Take a snapshot of all data and store it in memtx_dir
/<latest-lsn>.snap. To take a snapshot, Tarantool first enters the delayed garbage collection mode for all data. In this mode, the Tarantool garbage collector will not remove files which were created before the snapshot started, it will not remove them until the snapshot has finished. To preserve consistency of the primary key, used to iterate over tuples, a copy-on-write technique is employed. If the master process changes part of a primary key, the corresponding process page is split, and the snapshot process obtains an old copy of the page. In effect, the snapshot process uses multi-version concurrency control in order to avoid copying changes which are superseded while it is running.
Since a snapshot is written sequentially, you can expect a very high write performance (averaging to 80MB/second on modern disks), which means an average database instance gets saved in a matter of minutes. You may restrict the speed by changing snap_io_rate_limit.
As long as there are any changes to the parent index memory through concurrent updates, there are going to be page splits, and therefore you need to have some extra free memory to run this command. 10% of memtx_memory is, on average, sufficient. This statement waits until a snapshot is taken and returns operation result.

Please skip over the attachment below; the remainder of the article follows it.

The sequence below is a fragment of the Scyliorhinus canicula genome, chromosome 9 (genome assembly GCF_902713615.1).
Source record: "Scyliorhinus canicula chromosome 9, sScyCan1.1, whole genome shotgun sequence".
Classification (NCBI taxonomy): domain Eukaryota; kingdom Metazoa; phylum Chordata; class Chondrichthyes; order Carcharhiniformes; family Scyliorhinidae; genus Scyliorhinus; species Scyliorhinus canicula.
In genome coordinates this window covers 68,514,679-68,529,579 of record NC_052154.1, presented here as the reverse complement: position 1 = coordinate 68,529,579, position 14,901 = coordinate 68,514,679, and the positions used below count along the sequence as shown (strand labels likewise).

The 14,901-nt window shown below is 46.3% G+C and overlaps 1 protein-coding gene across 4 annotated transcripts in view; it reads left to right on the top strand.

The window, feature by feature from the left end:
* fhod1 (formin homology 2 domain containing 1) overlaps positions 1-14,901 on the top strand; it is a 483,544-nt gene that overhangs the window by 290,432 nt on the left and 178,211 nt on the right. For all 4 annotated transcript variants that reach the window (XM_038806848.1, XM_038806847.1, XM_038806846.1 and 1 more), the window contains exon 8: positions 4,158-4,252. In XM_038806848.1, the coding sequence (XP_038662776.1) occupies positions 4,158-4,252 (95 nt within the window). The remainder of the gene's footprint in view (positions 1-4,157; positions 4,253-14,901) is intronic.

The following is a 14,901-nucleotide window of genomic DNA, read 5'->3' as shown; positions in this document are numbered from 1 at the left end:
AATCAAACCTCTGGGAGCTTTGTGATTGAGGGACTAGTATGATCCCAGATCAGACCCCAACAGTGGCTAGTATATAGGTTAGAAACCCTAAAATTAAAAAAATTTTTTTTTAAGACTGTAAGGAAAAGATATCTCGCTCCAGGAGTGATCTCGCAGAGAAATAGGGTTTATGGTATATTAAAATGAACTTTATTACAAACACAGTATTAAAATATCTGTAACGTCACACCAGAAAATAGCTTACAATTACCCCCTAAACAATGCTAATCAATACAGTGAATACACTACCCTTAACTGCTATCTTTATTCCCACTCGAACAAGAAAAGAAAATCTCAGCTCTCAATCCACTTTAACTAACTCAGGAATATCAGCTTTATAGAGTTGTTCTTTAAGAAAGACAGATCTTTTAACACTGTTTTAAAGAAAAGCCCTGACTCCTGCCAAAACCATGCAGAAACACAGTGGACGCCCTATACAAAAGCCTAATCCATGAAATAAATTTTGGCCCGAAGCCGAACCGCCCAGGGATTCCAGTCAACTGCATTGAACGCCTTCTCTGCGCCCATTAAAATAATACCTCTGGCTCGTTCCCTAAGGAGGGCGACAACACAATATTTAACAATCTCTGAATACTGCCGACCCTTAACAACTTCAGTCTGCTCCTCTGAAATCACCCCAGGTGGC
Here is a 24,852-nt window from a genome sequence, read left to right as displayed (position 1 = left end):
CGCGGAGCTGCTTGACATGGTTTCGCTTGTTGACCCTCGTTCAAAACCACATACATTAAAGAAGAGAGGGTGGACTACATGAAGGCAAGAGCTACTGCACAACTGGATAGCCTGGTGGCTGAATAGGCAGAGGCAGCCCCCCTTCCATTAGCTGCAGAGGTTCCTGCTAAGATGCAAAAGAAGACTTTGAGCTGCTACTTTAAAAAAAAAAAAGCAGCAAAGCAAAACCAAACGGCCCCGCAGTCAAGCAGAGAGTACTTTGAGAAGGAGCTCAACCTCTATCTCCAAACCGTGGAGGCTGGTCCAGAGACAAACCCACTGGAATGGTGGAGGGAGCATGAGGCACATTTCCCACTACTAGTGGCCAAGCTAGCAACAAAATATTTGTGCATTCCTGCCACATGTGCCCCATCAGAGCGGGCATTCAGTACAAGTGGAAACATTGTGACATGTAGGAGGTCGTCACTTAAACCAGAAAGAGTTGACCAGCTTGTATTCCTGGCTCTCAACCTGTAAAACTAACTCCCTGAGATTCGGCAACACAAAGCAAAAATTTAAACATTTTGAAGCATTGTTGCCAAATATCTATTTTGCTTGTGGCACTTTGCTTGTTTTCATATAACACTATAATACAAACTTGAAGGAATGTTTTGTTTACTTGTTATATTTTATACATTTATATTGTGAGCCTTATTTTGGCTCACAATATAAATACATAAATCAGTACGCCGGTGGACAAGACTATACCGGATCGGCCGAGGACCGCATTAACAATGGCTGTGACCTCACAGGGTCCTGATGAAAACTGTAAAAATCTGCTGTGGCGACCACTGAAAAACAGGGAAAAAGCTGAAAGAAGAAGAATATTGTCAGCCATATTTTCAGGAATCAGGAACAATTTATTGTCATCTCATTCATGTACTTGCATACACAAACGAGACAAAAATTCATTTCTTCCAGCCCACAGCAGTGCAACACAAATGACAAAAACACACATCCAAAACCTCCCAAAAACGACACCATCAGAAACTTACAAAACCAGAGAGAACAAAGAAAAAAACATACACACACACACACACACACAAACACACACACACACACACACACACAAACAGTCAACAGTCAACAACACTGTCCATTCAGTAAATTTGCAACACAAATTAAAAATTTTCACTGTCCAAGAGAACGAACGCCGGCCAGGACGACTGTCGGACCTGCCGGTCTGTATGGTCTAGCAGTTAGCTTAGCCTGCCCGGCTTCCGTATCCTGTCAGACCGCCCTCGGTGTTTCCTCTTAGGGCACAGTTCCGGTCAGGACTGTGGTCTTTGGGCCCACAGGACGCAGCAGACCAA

Change notice: Prior to Tarantool version 1.6.6, the snapshot process caused a fork, which could cause occasional latency spikes. Starting with Tarantool version 1.6.6, the snapshot process creates a consistent read view and this view is written to the snapshot file by a separate thread (the “Write Ahead Log” thread).
box.snapshot()does not cause a fork, there is a separate fiber which may produce snapshots at regular intervals – see the discussion of the checkpoint daemon.
tarantool> box.info.version --- - 1.7.0-1216-g73f7154 ... tarantool> box.snapshot() --- - ok ... tarantool> box.snapshot() --- - error: can't save snapshot, errno 17 (File exists) ...
Taking a snapshot does not cause the server to start a new write-ahead log. Once a snapshot is taken, old WALs can be deleted as long as all replicated data is up to date. But the WAL which was current at the time
box.snapshot()started must be kept for recovery, since it still contains log records written after the start of
An alternative way to save a snapshot is to send a SIGUSR1 signal to the instance. While this approach could be handy, it is not recommended for use in automation: a signal provides no way to find out whether the snapshot was taken successfully or not.
In vinyl, inserted data is stacked in memory until the limit, set in the vinyl_memory parameter, is reached. Then vinyl automatically dumps it to the disc.
box.snapshot()forces this dump in order to have the ability to recover from this checkpoint. The snapshot files are stored in
space_id/index_id/*.run. Thus, strictly all the data that was written at the time of LSN of the checkpoint is in the
*.runfiles on the disk, and all operations that happened after the checkpoint will be written in the
*.xlog. All dump files created by
box.snapshot()are consistent and have the same LSN as checkpoint.
At the checkpoint vinyl also rotates the metadata log
*.vylog, containing data manipulation operations like “create file” and “delete file”. It goes through the log, removes duplicating operations from the memory and creates a new
*.vylogfile, giving it the name according to the vclock of the new checkpoint, with “create” operations only. This procedure cleans
*.vylogand is useful for recovery because the name of the log is the same as the checkpoint signature.